Annual reports

AEMO’s annual reports provide an overview of the organisation’s performance, financial reports and governance, as well as an understanding of the key changes in the energy sector.

  • CEO & Managing Director Address To Annual General Meeting - 27 Nov 2020

    - E&OE -

    Thank you Drew.

    I want to start by respectfully acknowledging all the Traditional Custodians of the land where each of us are located today.

    For me here in Melbourne I acknowledge the Wurundjeri people of the Kulin Nation and pay my respects to their Elders past, present and emerging.

    I would like to begin my final address as CEO of AEMO by taking you back to January, long before the COVID pandemic impacted our lives, and the subsequent recession impacted our businesses.

    While 2020 will long be remembered for the global pandemic and economic hardships, we should not let this cloud the lessons from last summer, when Australia’s increasingly harsh climate and associated bushfires placed great strain on our industry.

    Australia’s energy industry stood strong in the face of unprecedented climate challenges, overcoming the extreme heat and devastating fires, ensuring a reliable supply of energy to millions of Australians through outstanding industry-wide collaboration and cutting-edge technology.

    We are proud of the role AEMO played in managing both the NEM and WEM power systems through these challenges, including leading the unprecedented re-configuration of the South Australian electricity system to incorporate the Mortlake Power Station and Portland Smelter following the failure of part of the Heywood Interconnector due to storms.

    For me there are a great many lessons to be learned from that long hot summer and the months that have succeeded it.

    First, there is no substitute in this industry for having accurate shared information – a fidelity to truth, collaboration and a respect for institutional and technical knowledge.

    We simply could not have maintained the power system when we were all feeling most vulnerable without the great acumen, innovation and communication of the people at AEMO and throughout the industry.

    Second, we need all of these capabilities as well as an ambition to continue to innovate and search for and apply technology to solve the complex challenges in front of us as well, to assure that now and into the future Australians can continue to rely on an energy system – gas and electric – that is reliable, affordable and meets their environmental objectives.

    To me all of this, including the ability to adapt to change, is the very definition of resilience.

    Third, we cannot afford to nor should we even attempt to solve this on our own.

    Rather, we need to have the humility and wisdom to recognise that the power system itself is a giant ecosystem and our success in planning for, investing in and managing this system rests on our ability to collaborate and create a unified vision of the future, develop the market and regulatory tools to invest successfully, and above all, demonstrate in all that we do that it is foremost and ultimately for the benefit of consumers and society – both today and into the future.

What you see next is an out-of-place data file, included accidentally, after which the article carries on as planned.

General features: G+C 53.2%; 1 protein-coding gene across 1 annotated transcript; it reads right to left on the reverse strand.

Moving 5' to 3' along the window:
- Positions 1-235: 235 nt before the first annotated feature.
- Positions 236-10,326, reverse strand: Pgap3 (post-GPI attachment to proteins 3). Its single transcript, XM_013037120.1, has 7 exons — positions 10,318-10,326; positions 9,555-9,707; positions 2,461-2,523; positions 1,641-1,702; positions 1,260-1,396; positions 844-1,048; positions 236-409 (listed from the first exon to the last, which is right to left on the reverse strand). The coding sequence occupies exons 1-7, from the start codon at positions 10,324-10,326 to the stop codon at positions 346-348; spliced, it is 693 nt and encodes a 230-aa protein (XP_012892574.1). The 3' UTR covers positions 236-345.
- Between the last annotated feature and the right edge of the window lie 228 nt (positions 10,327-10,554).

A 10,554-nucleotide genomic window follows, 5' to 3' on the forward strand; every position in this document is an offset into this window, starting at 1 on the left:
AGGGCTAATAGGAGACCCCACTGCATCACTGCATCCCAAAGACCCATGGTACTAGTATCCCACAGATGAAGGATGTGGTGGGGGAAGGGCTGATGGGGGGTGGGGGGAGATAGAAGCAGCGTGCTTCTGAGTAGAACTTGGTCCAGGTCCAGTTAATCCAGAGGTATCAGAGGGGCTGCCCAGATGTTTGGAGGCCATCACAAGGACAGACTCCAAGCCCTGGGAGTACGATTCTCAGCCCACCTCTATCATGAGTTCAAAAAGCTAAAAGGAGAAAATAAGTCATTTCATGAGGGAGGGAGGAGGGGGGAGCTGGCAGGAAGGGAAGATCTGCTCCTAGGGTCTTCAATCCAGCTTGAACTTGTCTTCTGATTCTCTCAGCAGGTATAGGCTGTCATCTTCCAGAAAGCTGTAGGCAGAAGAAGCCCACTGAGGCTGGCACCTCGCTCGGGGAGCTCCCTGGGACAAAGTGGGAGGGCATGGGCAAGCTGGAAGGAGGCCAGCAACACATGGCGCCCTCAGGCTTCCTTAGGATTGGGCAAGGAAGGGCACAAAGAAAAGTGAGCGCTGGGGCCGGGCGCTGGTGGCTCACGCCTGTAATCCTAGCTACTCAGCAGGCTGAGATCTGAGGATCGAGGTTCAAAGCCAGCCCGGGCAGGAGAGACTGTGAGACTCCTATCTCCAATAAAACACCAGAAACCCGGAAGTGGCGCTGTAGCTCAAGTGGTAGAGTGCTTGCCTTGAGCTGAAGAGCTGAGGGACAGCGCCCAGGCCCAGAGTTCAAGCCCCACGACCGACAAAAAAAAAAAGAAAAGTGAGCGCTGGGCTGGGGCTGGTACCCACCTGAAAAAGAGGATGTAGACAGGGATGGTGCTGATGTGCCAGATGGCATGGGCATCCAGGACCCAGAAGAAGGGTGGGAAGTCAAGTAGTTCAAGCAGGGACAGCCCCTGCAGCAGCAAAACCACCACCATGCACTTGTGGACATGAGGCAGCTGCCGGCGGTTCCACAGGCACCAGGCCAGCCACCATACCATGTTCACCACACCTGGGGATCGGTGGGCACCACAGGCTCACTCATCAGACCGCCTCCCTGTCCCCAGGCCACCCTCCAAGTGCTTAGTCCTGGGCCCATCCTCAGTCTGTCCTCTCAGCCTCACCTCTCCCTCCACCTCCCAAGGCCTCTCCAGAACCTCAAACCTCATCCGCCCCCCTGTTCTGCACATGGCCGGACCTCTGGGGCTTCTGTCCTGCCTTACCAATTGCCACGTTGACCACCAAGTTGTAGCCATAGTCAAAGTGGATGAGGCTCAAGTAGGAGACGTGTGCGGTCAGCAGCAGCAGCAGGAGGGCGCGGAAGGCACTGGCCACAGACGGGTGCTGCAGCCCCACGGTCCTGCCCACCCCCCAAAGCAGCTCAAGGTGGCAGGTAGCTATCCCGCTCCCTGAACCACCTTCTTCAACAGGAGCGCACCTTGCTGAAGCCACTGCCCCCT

2020 is a year that portends accelerating change and a moment of historical inflection, and I do think these events are creating an inflection point for our country, in the AEMO journey and in the journey of the energy industry in Australia. 

    The actions we take over the next twelve months, and in the years to come, will have a dramatic influence on our economy and the important and critical role energy plays in future prosperity.

    What I would like to review with you today are the changes we have embraced at AEMO and the changes we are working to address throughout the organisation.

    The release of the 2020 ISP was testament to the collaboration of the industry and consumers with AEMO.

    Developing a whole-of-system plan that provides an integrated roadmap for the efficient development of the National Electricity Market over the next 20 years and beyond is a mammoth task. And work has already commenced on the 2022 incarnation.

    Just this month we announced the appointment of the five-member Consumer Panel tasked with engaging with AEMO throughout the development of the 2022 ISP.

    We were pleased to announce Dr. Andrew Nance as chair, along with panel members Mark Grenning, Gavin Dufty, Stephanie Bashir and Richard Owens.

    The connection and integration of renewables on the scale we are witnessing in Australia remains a significant challenge for the energy transition.

    AEMO has made a number of organisational improvements to better support developers and has initiated a collaborative industry process to develop an improved assessment approach and identify new innovative solutions. 

    This includes:

    • developing and implementing generator control systems to meet new system performance requirements;
    • identifying and closing system strength gaps; and